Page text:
In November 1942 metropolitan Nikolai became the first cleric since 1917 to have an official function, when he joined a government commission to investigate Nazi war crimes on Soviet territory. That included putting his name to accusations that the Germans had carried out massacres at Katyn for which the NKVD had been responsible. In January 1943, patriarch Sergei sent a telegram to Stalin requesting permission to open a central bank account where the Church could deposit such monies. When Stalin assented, relaying the gratitude of the Red Army, the Church effectively received corporate legal recognition for the first time. It was a sign of the times that in the same month a senior party official in distant Krasnoyarsk formally received a bishop, who was also a brilliant surgeon, the man still being a prisoner at the time. In September, the exiled Sergei was surprised to find himself brought back to Moscow and installed in the former residence of the German ambassador. At 9 p.m. the following night, he and metropolitans Alexei and Nikolai, were driven to the Kremlin for a session with Molotov and Stalin. The former improbably asked what the Church might need. Recovering from the shock of this request, Sergei said the reopening of churches and seminaries, a Church council and the election of a patriarch. As if it had nothing to do with him, Stalin gently inquired: ‘And why don’t you have cadres? Where have they disappeared to?’ Rather than pointing out that most of these ‘cadres’ had died in camps, Sergei quickly joked: ‘One of the reasons is that we train a person for the priesthood, and he becomes the Marshal of the Soviet Union.’ This set Stalin off on a monologue about his days as a seminarian which went on until 3 a.m. Stalin helped the elderly Sergei down the stairs, saying, ‘Your Grace, this is all I can do for you at the present time,’ although he also appointed Georgi Karpov as the regime’s liaison with the Orthodox Church. Karpov was the NKVD official who had arrested and shot most of the clergy, though Stalin added, ‘I know Karpov, he is an obliging subordinate.’ At some point in the course of that night there was oral agreement regarding the future status of the Orthodox Church. Within four days nineteen bishops were found who elected Sergei patriarch, successor to patriarch Tikhon who had died in 1925. They issued a joint exhortation to Christians around the world to unite against Hitler.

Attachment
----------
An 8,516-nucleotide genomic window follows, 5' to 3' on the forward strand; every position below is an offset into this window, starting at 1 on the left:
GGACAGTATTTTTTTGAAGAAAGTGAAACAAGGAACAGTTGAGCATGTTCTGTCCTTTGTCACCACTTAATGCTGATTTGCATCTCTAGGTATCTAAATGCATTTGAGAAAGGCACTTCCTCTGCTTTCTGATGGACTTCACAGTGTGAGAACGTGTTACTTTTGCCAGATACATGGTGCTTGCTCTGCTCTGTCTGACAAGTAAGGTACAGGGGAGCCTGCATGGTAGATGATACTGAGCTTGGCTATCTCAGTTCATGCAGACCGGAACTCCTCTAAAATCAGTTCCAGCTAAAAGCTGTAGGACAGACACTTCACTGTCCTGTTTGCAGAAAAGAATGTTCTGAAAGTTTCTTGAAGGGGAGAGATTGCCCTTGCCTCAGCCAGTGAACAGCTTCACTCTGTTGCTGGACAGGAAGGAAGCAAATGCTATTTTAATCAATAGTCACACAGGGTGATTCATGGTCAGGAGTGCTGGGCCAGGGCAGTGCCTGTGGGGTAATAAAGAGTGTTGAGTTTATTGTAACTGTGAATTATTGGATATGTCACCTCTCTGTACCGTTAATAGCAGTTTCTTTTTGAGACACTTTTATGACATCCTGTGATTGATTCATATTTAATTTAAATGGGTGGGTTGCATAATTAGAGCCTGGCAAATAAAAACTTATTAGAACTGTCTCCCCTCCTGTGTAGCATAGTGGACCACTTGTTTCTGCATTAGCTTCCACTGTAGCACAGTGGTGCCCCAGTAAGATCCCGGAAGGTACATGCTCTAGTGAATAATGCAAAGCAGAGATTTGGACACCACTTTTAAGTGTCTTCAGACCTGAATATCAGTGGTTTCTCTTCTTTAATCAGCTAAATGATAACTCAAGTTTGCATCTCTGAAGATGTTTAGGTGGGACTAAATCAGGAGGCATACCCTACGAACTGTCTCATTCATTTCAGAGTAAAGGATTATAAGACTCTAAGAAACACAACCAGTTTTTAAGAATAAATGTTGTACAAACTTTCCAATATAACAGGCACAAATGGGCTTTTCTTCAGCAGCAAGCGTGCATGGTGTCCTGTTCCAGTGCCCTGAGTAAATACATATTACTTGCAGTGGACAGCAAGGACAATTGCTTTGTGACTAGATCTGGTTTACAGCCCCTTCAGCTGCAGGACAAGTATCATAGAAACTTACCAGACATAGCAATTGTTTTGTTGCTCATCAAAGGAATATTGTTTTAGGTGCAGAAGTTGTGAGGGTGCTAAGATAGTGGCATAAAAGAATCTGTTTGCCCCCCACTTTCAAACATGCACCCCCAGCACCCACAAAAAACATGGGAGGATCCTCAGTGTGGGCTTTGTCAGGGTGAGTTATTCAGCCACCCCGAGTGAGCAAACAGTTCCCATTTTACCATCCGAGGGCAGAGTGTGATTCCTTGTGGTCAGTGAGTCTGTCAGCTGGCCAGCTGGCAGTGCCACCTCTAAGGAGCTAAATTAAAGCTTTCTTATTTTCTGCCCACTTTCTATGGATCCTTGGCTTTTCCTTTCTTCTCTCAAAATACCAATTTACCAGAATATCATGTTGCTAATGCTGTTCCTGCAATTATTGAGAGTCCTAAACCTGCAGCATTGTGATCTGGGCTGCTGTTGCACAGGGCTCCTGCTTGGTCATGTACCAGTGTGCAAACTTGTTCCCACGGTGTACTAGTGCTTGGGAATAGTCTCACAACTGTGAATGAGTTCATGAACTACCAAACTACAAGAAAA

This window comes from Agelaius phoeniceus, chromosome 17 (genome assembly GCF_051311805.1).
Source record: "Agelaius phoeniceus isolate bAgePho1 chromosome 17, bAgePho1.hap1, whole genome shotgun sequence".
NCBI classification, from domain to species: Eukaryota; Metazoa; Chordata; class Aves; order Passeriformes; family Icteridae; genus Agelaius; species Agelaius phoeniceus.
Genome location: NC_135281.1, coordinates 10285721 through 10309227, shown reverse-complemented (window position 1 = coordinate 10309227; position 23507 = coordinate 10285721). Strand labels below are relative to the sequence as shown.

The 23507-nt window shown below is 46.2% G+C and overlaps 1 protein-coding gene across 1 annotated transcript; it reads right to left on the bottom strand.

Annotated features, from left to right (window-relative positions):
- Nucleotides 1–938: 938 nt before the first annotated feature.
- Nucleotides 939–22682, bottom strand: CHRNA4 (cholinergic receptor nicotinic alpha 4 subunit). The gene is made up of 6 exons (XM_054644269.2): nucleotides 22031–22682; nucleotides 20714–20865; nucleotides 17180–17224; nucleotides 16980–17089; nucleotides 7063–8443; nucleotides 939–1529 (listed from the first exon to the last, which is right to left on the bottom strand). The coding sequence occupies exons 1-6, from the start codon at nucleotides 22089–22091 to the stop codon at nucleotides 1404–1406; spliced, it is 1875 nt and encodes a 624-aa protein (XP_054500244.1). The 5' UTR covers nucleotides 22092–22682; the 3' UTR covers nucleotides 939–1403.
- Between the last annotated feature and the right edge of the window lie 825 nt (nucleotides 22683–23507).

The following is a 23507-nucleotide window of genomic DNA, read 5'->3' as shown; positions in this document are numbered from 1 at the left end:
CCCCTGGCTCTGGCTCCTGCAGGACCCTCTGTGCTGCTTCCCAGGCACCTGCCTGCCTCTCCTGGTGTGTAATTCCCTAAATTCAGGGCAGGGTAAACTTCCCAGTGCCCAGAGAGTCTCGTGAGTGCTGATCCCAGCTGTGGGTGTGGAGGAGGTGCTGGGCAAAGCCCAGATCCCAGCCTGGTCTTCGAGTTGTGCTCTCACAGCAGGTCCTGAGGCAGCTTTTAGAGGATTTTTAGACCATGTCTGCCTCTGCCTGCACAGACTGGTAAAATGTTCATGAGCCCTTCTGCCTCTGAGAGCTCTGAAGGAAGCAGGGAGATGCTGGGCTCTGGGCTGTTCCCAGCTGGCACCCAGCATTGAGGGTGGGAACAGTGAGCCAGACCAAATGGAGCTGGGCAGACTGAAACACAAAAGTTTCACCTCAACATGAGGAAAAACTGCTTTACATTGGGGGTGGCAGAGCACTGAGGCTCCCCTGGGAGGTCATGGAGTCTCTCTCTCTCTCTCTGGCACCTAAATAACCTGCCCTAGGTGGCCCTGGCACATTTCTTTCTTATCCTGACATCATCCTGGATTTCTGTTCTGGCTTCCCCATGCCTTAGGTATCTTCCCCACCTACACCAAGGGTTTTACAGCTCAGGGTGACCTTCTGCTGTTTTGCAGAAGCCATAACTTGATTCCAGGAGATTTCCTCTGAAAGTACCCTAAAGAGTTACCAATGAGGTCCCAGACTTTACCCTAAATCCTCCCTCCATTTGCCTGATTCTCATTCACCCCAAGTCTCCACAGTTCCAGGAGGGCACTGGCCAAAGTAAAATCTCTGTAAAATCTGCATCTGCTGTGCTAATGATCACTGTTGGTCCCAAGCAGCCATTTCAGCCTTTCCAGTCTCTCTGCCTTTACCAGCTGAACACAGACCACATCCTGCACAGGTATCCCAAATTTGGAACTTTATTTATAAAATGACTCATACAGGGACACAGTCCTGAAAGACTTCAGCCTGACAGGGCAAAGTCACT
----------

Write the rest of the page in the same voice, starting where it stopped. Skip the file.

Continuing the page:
Daily Archives: 15 August 2008
Vichy used much of the moralising rhetoric that had been favoured by the French Catholic Church in the century since the Revolution. The regime denounced the ‘esprit de jouissance’ (pleasure-seeking) that was allegedly responsible for the defeat, promising ‘moral recovery’. This resonated with a Catholic tradition of moralising major events, as in 1789, 1870, and 1914….
The Catholic hierarchy converted a complex national disaster into a moralising myth, which suited what the Jesuit Henri de Lubac called the ‘masochistic’ spirit of those times. Victory, some senior ecclesiastics argued, would have led to further moral degradation; defeat afforded a ‘heaven-sent’ opportunity for regeneration. Victory in 1918 had proved a wasted opportunity; perhaps 1940 could be different? The Catholic writer Claudel regarded defeat as a form of deliverance, confiding in his diary: ‘France has been delivered after sixty years from the yoke of the anti-Catholic Radical party (teachers, lawyers, Jews, Freemasons). The new government invokes God … There is hope of being delivered from universal suffrage and parliamentarism.’
Similar attitudes seem quite prevalent in the West these days, especially among our hordes of jet-setting Jeremiahs, but one wonders how many Japanese citizens felt the same way on this day 63 years ago. How many members of the ruling elite of Imperial Japan felt let down by their masses and determined to teach them a lesson? Certainly a good many ordinary citizens were ready to sacrifice their elites in return for peace.